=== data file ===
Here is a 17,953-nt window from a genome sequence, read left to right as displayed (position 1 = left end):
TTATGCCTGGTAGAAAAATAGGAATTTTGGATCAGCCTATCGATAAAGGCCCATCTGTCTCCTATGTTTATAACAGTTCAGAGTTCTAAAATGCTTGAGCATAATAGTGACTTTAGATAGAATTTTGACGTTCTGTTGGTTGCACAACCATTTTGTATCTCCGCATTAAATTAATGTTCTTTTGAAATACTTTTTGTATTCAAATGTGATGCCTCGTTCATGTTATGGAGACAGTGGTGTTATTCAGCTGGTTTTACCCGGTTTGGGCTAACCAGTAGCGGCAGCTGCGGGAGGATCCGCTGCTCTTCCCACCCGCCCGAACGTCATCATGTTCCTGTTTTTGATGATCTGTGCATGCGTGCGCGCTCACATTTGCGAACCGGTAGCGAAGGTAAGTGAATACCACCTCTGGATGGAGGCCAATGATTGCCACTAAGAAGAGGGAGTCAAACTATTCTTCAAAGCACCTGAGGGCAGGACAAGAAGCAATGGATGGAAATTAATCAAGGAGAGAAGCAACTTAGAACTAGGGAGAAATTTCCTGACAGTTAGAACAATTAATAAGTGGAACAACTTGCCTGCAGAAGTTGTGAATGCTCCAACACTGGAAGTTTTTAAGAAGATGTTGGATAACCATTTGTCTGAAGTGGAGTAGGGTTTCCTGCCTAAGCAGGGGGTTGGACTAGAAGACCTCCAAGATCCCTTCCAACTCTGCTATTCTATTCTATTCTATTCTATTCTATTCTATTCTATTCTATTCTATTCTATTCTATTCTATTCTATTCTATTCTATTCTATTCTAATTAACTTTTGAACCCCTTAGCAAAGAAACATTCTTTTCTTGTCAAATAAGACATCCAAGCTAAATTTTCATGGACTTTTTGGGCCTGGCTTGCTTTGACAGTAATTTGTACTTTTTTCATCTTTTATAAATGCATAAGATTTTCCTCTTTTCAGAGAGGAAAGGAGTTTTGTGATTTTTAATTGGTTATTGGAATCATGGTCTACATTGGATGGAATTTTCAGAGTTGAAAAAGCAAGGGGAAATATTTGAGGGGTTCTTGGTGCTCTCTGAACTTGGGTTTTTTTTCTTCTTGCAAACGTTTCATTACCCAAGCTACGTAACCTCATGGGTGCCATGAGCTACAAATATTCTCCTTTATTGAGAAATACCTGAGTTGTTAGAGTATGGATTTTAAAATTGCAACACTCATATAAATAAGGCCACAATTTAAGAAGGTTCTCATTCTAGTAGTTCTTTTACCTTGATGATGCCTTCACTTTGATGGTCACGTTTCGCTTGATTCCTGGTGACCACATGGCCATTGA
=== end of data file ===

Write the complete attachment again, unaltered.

Here is a 17,953-nt window from a genome sequence, read left to right as displayed (position 1 = left end):
TTATGCCTGGTAGAAAAATAGGAATTTTGGATCAGCCTATCGATAAAGGCCCATCTGTCTCCTATGTTTATAACAGTTCAGAGTTCTAAAATGCTTGAGCATAATAGTGACTTTAGATAGAATTTTGACGTTCTGTTGGTTGCACAACCATTTTGTATCTCCGCATTAAATTAATGTTCTTTTGAAATACTTTTTGTATTCAAATGTGATGCCTCGTTCATGTTATGGAGACAGTGGTGTTATTCAGCTGGTTTTACCCGGTTTGGGCTAACCAGTAGCGGCAGCTGCGGGAGGATCCGCTGCTCTTCCCACCCGCCCGAACGTCATCATGTTCCTGTTTTTGATGATCTGTGCATGCGTGCGCGCTCACATTTGCGAACCGGTAGCGAAGGTAAGTGAATACCACCTCTGGATGGAGGCCAATGATTGCCACTAAGAAGAGGGAGTCAAACTATTCTTCAAAGCACCTGAGGGCAGGACAAGAAGCAATGGATGGAAATTAATCAAGGAGAGAAGCAACTTAGAACTAGGGAGAAATTTCCTGACAGTTAGAACAATTAATAAGTGGAACAACTTGCCTGCAGAAGTTGTGAATGCTCCAACACTGGAAGTTTTTAAGAAGATGTTGGATAACCATTTGTCTGAAGTGGAGTAGGGTTTCCTGCCTAAGCAGGGGGTTGGACTAGAAGACCTCCAAGATCCCTTCCAACTCTGCTATTCTATTCTATTCTATTCTATTCTATTCTATTCTATTCTATTCTATTCTATTCTATTCTATTCTATTCTATTCTATTCTATTCTAATTAACTTTTGAACCCCTTAGCAAAGAAACATTCTTTTCTTGTCAAATAAGACATCCAAGCTAAATTTTCATGGACTTTTTGGGCCTGGCTTGCTTTGACAGTAATTTGTACTTTTTTCATCTTTTATAAATGCATAAGATTTTCCTCTTTTCAGAGAGGAAAGGAGTTTTGTGATTTTTAATTGGTTATTGGAATCATGGTCTACATTGGATGGAATTTTCAGAGTTGAAAAAGCAAGGGGAAATATTTGAGGGGTTCTTGGTGCTCTCTGAACTTGGGTTTTTTTTCTTCTTGCAAACGTTTCATTACCCAAGCTACGTAACCTCATGGGTGCCATGAGCTACAAATATTCTCCTTTATTGAGAAATACCTGAGTTGTTAGAGTATGGATTTTAAAATTGCAACACTCATATAAATAAGGCCACAATTTAAGAAGGTTCTCATTCTAGTAGTTCTTTTACCTTGATGATGCCTTCACTTTGATGGTCACGTTTCGCTTGATTCCTGGTGACCACATGGCCATTGA